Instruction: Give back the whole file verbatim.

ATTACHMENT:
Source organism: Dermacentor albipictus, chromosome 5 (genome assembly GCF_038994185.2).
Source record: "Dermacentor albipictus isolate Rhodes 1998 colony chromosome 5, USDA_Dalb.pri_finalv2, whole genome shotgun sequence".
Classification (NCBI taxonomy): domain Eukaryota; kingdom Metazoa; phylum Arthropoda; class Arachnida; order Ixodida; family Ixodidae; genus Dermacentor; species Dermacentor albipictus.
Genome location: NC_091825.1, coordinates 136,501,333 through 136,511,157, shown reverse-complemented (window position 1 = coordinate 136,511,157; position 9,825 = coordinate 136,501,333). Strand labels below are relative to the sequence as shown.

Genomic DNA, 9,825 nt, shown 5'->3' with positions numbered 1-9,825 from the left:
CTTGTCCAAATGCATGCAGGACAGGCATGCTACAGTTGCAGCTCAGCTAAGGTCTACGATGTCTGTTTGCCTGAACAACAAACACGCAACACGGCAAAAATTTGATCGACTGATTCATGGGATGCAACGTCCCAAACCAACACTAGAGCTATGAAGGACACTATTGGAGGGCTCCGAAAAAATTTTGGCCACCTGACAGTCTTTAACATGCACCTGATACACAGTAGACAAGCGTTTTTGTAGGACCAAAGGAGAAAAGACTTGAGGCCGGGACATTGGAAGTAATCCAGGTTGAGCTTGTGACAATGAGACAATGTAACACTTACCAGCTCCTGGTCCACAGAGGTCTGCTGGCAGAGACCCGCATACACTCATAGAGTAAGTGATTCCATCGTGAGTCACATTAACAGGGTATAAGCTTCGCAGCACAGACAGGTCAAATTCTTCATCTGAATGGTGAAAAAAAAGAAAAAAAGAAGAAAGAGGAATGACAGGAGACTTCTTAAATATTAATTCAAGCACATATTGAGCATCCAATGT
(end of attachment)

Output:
Source organism: Dermacentor albipictus, chromosome 5 (genome assembly GCF_038994185.2).
Source record: "Dermacentor albipictus isolate Rhodes 1998 colony chromosome 5, USDA_Dalb.pri_finalv2, whole genome shotgun sequence".
Classification (NCBI taxonomy): domain Eukaryota; kingdom Metazoa; phylum Arthropoda; class Arachnida; order Ixodida; family Ixodidae; genus Dermacentor; species Dermacentor albipictus.
Genome location: NC_091825.1, coordinates 136,501,333 through 136,511,157, shown reverse-complemented (window position 1 = coordinate 136,511,157; position 9,825 = coordinate 136,501,333). Strand labels below are relative to the sequence as shown.

Genomic DNA, 9,825 nt, shown 5'->3' with positions numbered 1-9,825 from the left:
CTTGTCCAAATGCATGCAGGACAGGCATGCTACAGTTGCAGCTCAGCTAAGGTCTACGATGTCTGTTTGCCTGAACAACAAACACGCAACACGGCAAAAATTTGATCGACTGATTCATGGGATGCAACGTCCCAAACCAACACTAGAGCTATGAAGGACACTATTGGAGGGCTCCGAAAAAATTTTGGCCACCTGACAGTCTTTAACATGCACCTGATACACAGTAGACAAGCGTTTTTGTAGGACCAAAGGAGAAAAGACTTGAGGCCGGGACATTGGAAGTAATCCAGGTTGAGCTTGTGACAATGAGACAATGTAACACTTACCAGCTCCTGGTCCACAGAGGTCTGCTGGCAGAGACCCGCATACACTCATAGAGTAAGTGATTCCATCGTGAGTCACATTAACAGGGTATAAGCTTCGCAGCACAGACAGGTCAAATTCTTCATCTGAATGGTGAAAAAAAAGAAAAAAAGAAGAAAGAGGAATGACAGGAGACTTCTTAAATATTAATTCAAGCACATATTGAGCATCCAATGT